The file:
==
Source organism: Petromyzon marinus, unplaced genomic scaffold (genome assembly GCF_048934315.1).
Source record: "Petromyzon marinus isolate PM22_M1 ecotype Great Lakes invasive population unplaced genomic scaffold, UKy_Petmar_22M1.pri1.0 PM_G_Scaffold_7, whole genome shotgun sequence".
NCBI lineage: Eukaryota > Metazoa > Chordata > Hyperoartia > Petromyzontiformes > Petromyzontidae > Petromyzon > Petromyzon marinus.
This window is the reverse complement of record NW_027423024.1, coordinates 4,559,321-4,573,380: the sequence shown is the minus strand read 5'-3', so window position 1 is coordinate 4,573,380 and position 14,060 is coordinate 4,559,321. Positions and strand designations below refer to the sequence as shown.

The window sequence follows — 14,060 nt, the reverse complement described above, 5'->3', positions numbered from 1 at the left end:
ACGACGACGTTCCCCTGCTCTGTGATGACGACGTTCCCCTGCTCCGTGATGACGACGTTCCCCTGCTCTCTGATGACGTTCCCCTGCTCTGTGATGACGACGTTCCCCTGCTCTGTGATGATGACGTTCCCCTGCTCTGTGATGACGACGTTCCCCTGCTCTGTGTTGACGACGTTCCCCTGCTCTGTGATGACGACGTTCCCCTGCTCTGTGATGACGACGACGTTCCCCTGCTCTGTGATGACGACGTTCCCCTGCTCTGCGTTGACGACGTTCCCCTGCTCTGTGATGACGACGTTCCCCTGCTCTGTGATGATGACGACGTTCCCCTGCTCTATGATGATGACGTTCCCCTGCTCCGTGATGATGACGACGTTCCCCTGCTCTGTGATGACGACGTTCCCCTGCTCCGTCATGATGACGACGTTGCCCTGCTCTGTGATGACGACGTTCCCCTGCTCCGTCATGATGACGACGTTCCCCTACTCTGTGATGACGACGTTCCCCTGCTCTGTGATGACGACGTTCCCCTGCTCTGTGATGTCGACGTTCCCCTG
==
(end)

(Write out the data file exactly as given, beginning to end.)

Source organism: Petromyzon marinus, unplaced genomic scaffold (genome assembly GCF_048934315.1).
Source record: "Petromyzon marinus isolate PM22_M1 ecotype Great Lakes invasive population unplaced genomic scaffold, UKy_Petmar_22M1.pri1.0 PM_G_Scaffold_7, whole genome shotgun sequence".
NCBI lineage: Eukaryota > Metazoa > Chordata > Hyperoartia > Petromyzontiformes > Petromyzontidae > Petromyzon > Petromyzon marinus.
This window is the reverse complement of record NW_027423024.1, coordinates 4,559,321-4,573,380: the sequence shown is the minus strand read 5'-3', so window position 1 is coordinate 4,573,380 and position 14,060 is coordinate 4,559,321. Positions and strand designations below refer to the sequence as shown.

The window sequence follows — 14,060 nt, the reverse complement described above, 5'->3', positions numbered from 1 at the left end:
ACGACGACGTTCCCCTGCTCTGTGATGACGACGTTCCCCTGCTCCGTGATGACGACGTTCCCCTGCTCTCTGATGACGTTCCCCTGCTCTGTGATGACGACGTTCCCCTGCTCTGTGATGATGACGTTCCCCTGCTCTGTGATGACGACGTTCCCCTGCTCTGTGTTGACGACGTTCCCCTGCTCTGTGATGACGACGTTCCCCTGCTCTGTGATGACGACGACGTTCCCCTGCTCTGTGATGACGACGTTCCCCTGCTCTGCGTTGACGACGTTCCCCTGCTCTGTGATGACGACGTTCCCCTGCTCTGTGATGATGACGACGTTCCCCTGCTCTATGATGATGACGTTCCCCTGCTCCGTGATGATGACGACGTTCCCCTGCTCTGTGATGACGACGTTCCCCTGCTCCGTCATGATGACGACGTTGCCCTGCTCTGTGATGACGACGTTCCCCTGCTCCGTCATGATGACGACGTTCCCCTACTCTGTGATGACGACGTTCCCCTGCTCTGTGATGACGACGTTCCCCTGCTCTGTGATGTCGACGTTCCCCTG